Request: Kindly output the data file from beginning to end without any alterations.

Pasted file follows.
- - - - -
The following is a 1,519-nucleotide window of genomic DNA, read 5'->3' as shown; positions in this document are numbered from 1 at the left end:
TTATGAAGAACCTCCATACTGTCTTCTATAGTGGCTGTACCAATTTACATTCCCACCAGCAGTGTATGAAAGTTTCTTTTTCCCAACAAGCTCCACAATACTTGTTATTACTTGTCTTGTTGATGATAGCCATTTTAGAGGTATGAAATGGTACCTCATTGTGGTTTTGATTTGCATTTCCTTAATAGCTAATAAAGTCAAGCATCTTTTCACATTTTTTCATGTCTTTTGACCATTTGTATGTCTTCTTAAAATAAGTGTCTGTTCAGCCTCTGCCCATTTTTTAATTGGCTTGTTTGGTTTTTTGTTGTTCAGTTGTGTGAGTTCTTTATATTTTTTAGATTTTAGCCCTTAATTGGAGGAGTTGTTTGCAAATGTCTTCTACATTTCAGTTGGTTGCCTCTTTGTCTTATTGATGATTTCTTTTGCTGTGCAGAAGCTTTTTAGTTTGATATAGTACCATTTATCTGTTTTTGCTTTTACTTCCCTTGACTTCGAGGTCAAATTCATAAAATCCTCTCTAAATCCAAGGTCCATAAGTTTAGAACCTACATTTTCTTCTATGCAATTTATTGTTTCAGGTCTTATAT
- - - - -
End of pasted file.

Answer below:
The following is a 1,519-nucleotide window of genomic DNA, read 5'->3' as shown; positions in this document are numbered from 1 at the left end:
TTATGAAGAACCTCCATACTGTCTTCTATAGTGGCTGTACCAATTTACATTCCCACCAGCAGTGTATGAAAGTTTCTTTTTCCCAACAAGCTCCACAATACTTGTTATTACTTGTCTTGTTGATGATAGCCATTTTAGAGGTATGAAATGGTACCTCATTGTGGTTTTGATTTGCATTTCCTTAATAGCTAATAAAGTCAAGCATCTTTTCACATTTTTTCATGTCTTTTGACCATTTGTATGTCTTCTTAAAATAAGTGTCTGTTCAGCCTCTGCCCATTTTTTAATTGGCTTGTTTGGTTTTTTGTTGTTCAGTTGTGTGAGTTCTTTATATTTTTTAGATTTTAGCCCTTAATTGGAGGAGTTGTTTGCAAATGTCTTCTACATTTCAGTTGGTTGCCTCTTTGTCTTATTGATGATTTCTTTTGCTGTGCAGAAGCTTTTTAGTTTGATATAGTACCATTTATCTGTTTTTGCTTTTACTTCCCTTGACTTCGAGGTCAAATTCATAAAATCCTCTCTAAATCCAAGGTCCATAAGTTTAGAACCTACATTTTCTTCTATGCAATTTATTGTTTCAGGTCTTATAT